Monthly Archives: March 2009

Quickie Art

The following are a few images from the latest show the student gallery put on. It was put together quickly, hence the show title: “Quickie.” It’s so quick, it might already be down (since I was out last week for the ETEK trip, I’m not sure — guess I’ll find out tomorrow). So head out to the library, and get the full experience — or alternately, savor the bittersweet knowledge that the show was quicker than you were.

(EDIT: yeah, the show’s down. For more info and pics, see Logan’s blog and Becca’s blog.)












Outside of the MOCA.

Inside the lobby of the Millennium Biltmore, L.A.


Approaching L.A.

In Death Valley.


Manzanar, the WWII Japanese American internment camp in Owens Valley.


A Fine Arts Special Topics course traveled to Los Angeles for the entirety of spring break. We returned early Sunday morning (1 am or so?). Five students along with myself, J. Damron, and Russell Dudley drove to L.A. via Death Valley, camping over night in the valley. We stayed in downtown Los Angeles. One of the hotel rooms became our studio of sorts while we made notes, placed art objects and images on site in L.A. and examined art and the urban environment. The other aspect of the trip included staying downtown at a large legendary hotel that plays a role in the culture and history of L.A.; for example, the Alvin Ailey dance co. was staying at the hotel along with the Korean, Japanese, U.S. and Venezuelan baseball teams playing in the WBC finals. And then there was the driving. Thanks to those who rode in the back row of the suburban.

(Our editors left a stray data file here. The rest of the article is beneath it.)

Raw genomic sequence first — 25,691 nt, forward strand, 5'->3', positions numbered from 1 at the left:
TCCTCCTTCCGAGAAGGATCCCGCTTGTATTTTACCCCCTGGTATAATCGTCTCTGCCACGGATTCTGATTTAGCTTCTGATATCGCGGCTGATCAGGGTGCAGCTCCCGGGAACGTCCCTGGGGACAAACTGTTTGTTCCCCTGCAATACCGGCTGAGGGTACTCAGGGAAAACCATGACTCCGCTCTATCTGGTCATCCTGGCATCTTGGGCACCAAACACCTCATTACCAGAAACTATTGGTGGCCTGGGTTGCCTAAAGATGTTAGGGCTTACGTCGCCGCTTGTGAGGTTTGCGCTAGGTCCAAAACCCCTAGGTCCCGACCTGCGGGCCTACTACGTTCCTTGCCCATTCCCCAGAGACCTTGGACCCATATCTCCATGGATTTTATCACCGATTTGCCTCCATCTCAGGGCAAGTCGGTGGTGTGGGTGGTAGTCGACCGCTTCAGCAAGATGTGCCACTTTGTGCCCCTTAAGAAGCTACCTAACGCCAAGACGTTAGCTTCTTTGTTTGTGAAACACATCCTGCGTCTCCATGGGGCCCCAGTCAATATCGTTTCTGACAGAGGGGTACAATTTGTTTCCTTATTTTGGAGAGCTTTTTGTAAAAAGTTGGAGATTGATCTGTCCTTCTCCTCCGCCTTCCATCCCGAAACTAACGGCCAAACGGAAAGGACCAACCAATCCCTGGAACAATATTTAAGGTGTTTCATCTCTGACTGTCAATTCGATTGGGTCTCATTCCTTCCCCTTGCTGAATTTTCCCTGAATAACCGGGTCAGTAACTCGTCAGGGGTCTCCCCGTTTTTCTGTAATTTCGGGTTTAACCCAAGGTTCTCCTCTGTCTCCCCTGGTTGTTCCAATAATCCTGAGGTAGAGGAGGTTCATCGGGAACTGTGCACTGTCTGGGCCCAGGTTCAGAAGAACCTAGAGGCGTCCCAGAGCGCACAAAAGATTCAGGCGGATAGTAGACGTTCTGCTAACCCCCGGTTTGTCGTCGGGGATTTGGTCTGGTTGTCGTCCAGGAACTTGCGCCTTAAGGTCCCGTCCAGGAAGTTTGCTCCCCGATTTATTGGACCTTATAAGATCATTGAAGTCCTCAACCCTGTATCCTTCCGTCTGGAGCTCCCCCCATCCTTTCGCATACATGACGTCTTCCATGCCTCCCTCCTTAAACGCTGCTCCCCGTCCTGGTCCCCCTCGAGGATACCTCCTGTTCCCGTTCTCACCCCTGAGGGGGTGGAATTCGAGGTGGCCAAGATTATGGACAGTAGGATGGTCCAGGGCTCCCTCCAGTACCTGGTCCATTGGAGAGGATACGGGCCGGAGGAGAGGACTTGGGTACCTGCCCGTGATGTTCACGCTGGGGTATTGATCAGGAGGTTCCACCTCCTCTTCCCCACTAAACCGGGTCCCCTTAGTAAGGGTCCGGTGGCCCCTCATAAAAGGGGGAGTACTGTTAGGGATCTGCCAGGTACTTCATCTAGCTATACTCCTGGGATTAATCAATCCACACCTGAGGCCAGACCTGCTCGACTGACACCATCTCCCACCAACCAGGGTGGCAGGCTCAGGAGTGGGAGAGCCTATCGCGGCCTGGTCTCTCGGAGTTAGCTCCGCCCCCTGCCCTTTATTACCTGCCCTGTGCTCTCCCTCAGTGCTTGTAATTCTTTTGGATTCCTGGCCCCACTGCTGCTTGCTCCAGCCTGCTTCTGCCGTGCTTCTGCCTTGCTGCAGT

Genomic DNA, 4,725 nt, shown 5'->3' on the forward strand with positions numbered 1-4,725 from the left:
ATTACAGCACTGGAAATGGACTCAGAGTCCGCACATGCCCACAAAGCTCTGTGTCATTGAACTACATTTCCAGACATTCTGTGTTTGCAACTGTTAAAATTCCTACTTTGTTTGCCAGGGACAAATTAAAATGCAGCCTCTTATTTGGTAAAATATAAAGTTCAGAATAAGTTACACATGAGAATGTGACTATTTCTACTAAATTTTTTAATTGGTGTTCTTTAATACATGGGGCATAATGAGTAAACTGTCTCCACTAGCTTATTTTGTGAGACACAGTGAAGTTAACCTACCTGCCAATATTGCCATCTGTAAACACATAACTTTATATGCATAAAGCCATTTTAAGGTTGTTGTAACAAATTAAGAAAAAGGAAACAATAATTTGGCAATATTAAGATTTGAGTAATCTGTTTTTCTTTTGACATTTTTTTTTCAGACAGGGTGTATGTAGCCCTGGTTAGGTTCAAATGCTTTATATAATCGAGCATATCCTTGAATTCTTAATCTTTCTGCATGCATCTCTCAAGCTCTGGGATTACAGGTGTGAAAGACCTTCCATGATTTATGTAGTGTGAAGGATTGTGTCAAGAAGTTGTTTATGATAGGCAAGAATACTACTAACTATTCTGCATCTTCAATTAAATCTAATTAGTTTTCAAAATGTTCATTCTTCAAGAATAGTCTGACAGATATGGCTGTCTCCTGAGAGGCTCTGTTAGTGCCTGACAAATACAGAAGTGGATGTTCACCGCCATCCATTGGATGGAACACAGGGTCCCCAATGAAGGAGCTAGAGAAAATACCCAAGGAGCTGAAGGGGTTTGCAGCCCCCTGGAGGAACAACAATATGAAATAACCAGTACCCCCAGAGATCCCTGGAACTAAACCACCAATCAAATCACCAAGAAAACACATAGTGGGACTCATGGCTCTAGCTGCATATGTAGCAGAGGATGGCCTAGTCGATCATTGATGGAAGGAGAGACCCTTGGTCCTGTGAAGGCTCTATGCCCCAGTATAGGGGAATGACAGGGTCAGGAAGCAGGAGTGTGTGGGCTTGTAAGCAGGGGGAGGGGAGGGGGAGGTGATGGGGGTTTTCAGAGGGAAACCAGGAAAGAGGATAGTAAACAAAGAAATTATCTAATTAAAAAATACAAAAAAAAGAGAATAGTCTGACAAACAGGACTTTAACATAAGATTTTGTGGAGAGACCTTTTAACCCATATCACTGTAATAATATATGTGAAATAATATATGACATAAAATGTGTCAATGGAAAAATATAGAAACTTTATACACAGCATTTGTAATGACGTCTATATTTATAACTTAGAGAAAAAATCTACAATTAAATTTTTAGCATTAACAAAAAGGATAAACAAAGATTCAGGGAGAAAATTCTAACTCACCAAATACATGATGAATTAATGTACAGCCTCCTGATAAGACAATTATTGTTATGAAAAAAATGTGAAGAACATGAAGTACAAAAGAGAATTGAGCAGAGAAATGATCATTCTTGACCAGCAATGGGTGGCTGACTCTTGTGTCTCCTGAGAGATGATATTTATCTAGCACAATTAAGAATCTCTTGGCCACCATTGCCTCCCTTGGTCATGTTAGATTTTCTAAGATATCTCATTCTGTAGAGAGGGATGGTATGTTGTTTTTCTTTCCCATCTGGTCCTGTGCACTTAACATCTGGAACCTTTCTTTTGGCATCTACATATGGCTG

The course will continue beyond the trip after students, and faculty, digest the trip. Some presence of the course and the work done will manifest itself in the coming months. Here some images from the trip. More will be on there way as they are compiled.

j.

“Waltz with Bashir” at the Century Riverside


There’s only one more day to catch this in Reno, but I just took the animation class to see “Waltz with Bashir,” an animated film written and directed by Ari Folman, recounting his experience as a soldier during the invasion of Lebanon in 1982, eventually focusing on the events of the Sabra and Shatila massacre. It’s a very intense, disturbing film, and also a very good one. The last shows are on Thursday, at 11:45 am, 4:15 pm and 8:50 pm. I’m grateful that the Century Riverside makes room for adventurous films like this.

Here’s the trailer:

A camera on a sushi conveyor

Hypnotic piece of video of a camera set on a sushi conveyor. I got a link to this from a friend, Trane DeVore, who wrote:

This is one of the most beautiful bits of video I’ve seen for some time. Spontaneous documentary with camera motion directed by machine. Watch the whole thing. It kind of reminds me of Sokurov’s Russian Ark.

It reminded me of Standish Lawder’s experimental short “Necrology” (the longest clip I could find of that is set to music by Radiohead)

It’s amazing how much the whole thing seems choreographed.

More on “Necrology” here. Not to make too much of it, but it’s funny how “Necrology” is vertical and didactic, whereas this sushi conveyor clip is horizontal and adventurous.